Court - Frost of Watermelon

Year of Release: 2007
Label: Independent
Catalog Number:
Format: CD
Total Time: 71:54:00

In the world of progressive rock, there are those bands that choose to exploit mind-boggling complexity and those that choose to hide the intricacy in more accessible songs. Those that revel in blazing solos and technical feats and those that rely on lyrical touches and textural changes. Those that hit you hard from the get-go and those that vary their intensity to achieve a different kind of contrast. Those that break all possible barriers and those that play within them (sort of). In other words, those that are a bunch of bands that aren't the subject of this review and those that are, like Court.

With Frost Of Watermelon, this Italian quintet concentrates on a diversity akin to Led Zeppelin and the melodic nature characteristic of its Mediterranean habitat - and adds the perfect knowledge of what constitutes a memorable harmonic change to boot. Backing up these magnificent forces is the frequently interesting, if subtle, guitar interplay of Marco Strobel and Mose Nodani and the multifaceted vocals of Paolo Lucchina, who can go from short sparks of powerhouse wailing a la Bruce Dickinson to much more frequent displays of charming naivet? in a matter of seconds. So it's a real surprise when it turns out that the record is, well, lacking the staying power that one would expect from these elements.

It's not that Court can't write coherent and logical material within the time constraints that so many prog outfits seem to detest - and that might very well be the problem here. Tracks like "Men I Met" and "Flat Stone" go by logically, with a decent amount of emotional fire and more than competent playing, but they just do that: go by. "Limbo" features some deliciously dark-tinged oboe lines by Nodari and a mysterious change of harmony towards the end that seems to lead into unexpected new directions, but the track simply ends before the promise can be fulfilled. And "Synaptic Ghost," well, that one's pretty cool ? kind of what Psychotic Waltz would sound like if played by Led Zep on Led Zeppelin III. No complaints there.

Beyond that, however, Court suffers from a persistent ailment that keeps the band from achieving what seems to be easily within grasp at any given moment: unlike many of its contemporaries, who just keep playing for too damn long, this Italian fivesome instead seems hesitant to pursue its own ideas to their full extent. Lyrical prettiness is all over the place, and the harmonic changes - you gotta give it to these guys, they nail that element right on the head with some of the most well thought-out shifts these ears have heard in quite a while. In fact, if they could find a bolder approach that would allow them to exploit these ideas to their full extent, we could be talking magic pretty soon. Until then, however, all we can do is sit and wait for Court to find the spark that was missing this time around.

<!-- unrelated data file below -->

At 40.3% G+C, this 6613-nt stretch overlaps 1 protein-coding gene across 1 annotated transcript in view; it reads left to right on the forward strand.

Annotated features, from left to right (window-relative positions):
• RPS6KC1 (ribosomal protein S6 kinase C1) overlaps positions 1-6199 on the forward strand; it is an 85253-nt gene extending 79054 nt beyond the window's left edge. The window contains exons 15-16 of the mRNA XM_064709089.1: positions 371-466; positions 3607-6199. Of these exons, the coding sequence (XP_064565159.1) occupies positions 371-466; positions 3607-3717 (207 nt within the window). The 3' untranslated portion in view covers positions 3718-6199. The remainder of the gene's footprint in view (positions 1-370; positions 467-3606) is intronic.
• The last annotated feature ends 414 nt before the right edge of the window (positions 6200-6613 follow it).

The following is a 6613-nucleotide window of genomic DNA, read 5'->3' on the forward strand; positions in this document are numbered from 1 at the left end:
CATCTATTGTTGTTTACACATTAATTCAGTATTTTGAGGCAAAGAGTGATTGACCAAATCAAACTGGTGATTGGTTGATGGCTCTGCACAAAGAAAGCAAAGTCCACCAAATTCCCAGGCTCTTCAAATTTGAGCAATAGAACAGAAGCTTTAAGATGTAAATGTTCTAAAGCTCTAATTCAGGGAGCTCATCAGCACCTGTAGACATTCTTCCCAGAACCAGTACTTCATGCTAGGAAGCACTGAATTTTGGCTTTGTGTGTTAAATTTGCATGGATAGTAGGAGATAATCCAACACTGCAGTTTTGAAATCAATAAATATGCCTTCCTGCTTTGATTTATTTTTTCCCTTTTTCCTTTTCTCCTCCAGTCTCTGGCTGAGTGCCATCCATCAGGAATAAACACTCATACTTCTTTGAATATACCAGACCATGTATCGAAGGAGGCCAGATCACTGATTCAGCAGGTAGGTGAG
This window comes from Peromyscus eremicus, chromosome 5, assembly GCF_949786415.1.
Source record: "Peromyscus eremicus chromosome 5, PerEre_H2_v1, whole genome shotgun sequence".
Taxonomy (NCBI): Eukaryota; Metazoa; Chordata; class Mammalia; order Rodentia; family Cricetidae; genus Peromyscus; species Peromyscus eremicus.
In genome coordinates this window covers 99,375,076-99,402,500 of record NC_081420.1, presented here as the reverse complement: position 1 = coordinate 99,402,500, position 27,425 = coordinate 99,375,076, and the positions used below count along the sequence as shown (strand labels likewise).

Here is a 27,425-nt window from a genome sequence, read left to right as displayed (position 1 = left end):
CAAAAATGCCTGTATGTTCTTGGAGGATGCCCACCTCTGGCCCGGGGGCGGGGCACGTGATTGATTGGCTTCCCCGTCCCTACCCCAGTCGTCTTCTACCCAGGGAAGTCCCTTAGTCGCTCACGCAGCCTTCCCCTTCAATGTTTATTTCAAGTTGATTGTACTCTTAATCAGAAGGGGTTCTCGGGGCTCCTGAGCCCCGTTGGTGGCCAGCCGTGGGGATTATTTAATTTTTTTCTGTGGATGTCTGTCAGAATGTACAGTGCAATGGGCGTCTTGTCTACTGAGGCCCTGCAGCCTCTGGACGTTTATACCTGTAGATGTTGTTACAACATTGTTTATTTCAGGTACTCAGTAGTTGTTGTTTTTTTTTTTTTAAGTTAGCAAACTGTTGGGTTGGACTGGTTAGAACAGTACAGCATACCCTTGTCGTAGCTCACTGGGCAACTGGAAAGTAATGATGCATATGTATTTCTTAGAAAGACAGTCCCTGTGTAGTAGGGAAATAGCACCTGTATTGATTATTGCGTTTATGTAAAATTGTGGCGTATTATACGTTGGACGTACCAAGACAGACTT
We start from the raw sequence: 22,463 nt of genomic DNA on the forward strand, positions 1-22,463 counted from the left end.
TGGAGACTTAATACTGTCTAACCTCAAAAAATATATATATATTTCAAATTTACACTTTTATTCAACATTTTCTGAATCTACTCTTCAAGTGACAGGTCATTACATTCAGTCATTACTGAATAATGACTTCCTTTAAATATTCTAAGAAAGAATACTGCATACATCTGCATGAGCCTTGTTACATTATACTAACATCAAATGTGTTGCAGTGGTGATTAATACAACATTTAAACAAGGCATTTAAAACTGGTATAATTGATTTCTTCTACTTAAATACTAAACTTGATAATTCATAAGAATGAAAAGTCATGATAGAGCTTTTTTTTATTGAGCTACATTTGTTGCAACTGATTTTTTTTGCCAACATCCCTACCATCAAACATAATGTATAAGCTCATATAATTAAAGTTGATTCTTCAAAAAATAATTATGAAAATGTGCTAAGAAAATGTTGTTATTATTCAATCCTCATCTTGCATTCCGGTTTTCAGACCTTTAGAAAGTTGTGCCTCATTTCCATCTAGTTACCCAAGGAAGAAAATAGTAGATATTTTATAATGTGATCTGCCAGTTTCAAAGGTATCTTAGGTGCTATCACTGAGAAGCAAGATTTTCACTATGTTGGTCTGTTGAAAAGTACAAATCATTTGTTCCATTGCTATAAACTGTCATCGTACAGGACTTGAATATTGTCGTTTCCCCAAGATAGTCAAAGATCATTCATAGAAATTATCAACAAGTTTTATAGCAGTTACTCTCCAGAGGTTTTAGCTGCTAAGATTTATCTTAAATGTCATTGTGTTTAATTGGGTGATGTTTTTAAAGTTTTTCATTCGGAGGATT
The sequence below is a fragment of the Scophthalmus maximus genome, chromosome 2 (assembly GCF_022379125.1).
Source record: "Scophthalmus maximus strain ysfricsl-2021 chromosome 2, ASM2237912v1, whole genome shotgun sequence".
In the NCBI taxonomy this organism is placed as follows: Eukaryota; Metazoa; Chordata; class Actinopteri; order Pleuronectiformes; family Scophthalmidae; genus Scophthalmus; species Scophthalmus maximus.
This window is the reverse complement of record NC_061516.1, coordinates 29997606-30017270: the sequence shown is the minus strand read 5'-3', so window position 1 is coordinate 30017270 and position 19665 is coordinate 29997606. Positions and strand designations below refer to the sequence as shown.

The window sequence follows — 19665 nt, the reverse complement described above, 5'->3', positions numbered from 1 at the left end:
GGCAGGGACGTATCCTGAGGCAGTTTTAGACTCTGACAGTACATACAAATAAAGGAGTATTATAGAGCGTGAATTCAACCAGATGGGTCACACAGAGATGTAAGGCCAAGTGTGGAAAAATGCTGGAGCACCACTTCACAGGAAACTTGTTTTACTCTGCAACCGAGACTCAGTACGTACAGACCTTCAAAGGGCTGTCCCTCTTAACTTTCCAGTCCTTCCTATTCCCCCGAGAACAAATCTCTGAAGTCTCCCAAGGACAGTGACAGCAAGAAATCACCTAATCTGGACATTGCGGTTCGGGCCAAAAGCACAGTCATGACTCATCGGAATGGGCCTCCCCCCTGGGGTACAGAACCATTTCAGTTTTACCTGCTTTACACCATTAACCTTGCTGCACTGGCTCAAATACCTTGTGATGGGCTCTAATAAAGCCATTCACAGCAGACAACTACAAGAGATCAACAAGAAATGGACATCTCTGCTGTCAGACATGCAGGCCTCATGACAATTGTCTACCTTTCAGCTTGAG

Men I Met (2:23) /When I Lose (5:04) / Walking And Talking (5:23) / Limbo (4:57) / Wet Of Sky (2:43) / My World (5:06) / Bridge To Maya (6:09) / Synaptic Ghost (4:10) / Sun Beyond Time (7:36) / Flat Stone (4:10) / Mad And Child: / Part I (4:28) / Part II (5:41) / Part III (6:18) / Part IV (7:40)

Paolo Lucchina - voice
Mose Nodari - guitars, oboe, recorders
Luigi Bonacina - bass
Francesco Vedani - drums, flute
Marco Strobel - guitars, mandolin

And You'll Follow The Winds' Rush 'Till Their Breath Dwells (1993)
Distances (1996)
Frost Of Watermelon (2007)

Genre: Progressive Rock

Origin IT

Added: August 15th 2007
Reviewer: Marcelo Silveyra
Artist website:
Hits: 1296
Language: english


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